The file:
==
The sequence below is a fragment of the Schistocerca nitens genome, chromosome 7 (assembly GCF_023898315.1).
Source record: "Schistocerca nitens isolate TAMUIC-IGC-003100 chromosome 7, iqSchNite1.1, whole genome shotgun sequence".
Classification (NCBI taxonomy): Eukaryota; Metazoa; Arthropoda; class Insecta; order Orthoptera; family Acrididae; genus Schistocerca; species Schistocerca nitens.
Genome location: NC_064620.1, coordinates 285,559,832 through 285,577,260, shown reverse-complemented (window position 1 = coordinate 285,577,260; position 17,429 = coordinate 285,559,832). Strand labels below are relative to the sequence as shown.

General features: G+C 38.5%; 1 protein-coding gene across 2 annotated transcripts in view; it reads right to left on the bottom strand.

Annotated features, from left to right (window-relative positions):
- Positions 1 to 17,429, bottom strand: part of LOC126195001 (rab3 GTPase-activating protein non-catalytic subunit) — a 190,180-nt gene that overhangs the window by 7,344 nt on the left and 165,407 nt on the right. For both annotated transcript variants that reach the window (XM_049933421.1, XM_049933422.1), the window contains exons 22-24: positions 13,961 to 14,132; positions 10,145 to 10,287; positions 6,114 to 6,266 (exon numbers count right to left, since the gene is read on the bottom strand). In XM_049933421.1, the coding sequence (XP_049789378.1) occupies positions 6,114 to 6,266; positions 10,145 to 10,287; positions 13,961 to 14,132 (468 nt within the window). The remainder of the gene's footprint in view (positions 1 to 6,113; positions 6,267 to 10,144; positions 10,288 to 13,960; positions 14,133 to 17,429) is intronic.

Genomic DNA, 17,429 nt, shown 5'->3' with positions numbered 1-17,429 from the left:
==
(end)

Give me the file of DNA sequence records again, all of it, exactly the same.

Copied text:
The sequence below is a fragment of the Schistocerca nitens genome, chromosome 7 (assembly GCF_023898315.1).
Source record: "Schistocerca nitens isolate TAMUIC-IGC-003100 chromosome 7, iqSchNite1.1, whole genome shotgun sequence".
Classification (NCBI taxonomy): Eukaryota; Metazoa; Arthropoda; class Insecta; order Orthoptera; family Acrididae; genus Schistocerca; species Schistocerca nitens.
Genome location: NC_064620.1, coordinates 285,559,832 through 285,577,260, shown reverse-complemented (window position 1 = coordinate 285,577,260; position 17,429 = coordinate 285,559,832). Strand labels below are relative to the sequence as shown.

General features: G+C 38.5%; 1 protein-coding gene across 2 annotated transcripts in view; it reads right to left on the bottom strand.

Annotated features, from left to right (window-relative positions):
- Positions 1 to 17,429, bottom strand: part of LOC126195001 (rab3 GTPase-activating protein non-catalytic subunit) — a 190,180-nt gene that overhangs the window by 7,344 nt on the left and 165,407 nt on the right. For both annotated transcript variants that reach the window (XM_049933421.1, XM_049933422.1), the window contains exons 22-24: positions 13,961 to 14,132; positions 10,145 to 10,287; positions 6,114 to 6,266 (exon numbers count right to left, since the gene is read on the bottom strand). In XM_049933421.1, the coding sequence (XP_049789378.1) occupies positions 6,114 to 6,266; positions 10,145 to 10,287; positions 13,961 to 14,132 (468 nt within the window). The remainder of the gene's footprint in view (positions 1 to 6,113; positions 6,267 to 10,144; positions 10,288 to 13,960; positions 14,133 to 17,429) is intronic.

Genomic DNA, 17,429 nt, shown 5'->3' with positions numbered 1-17,429 from the left: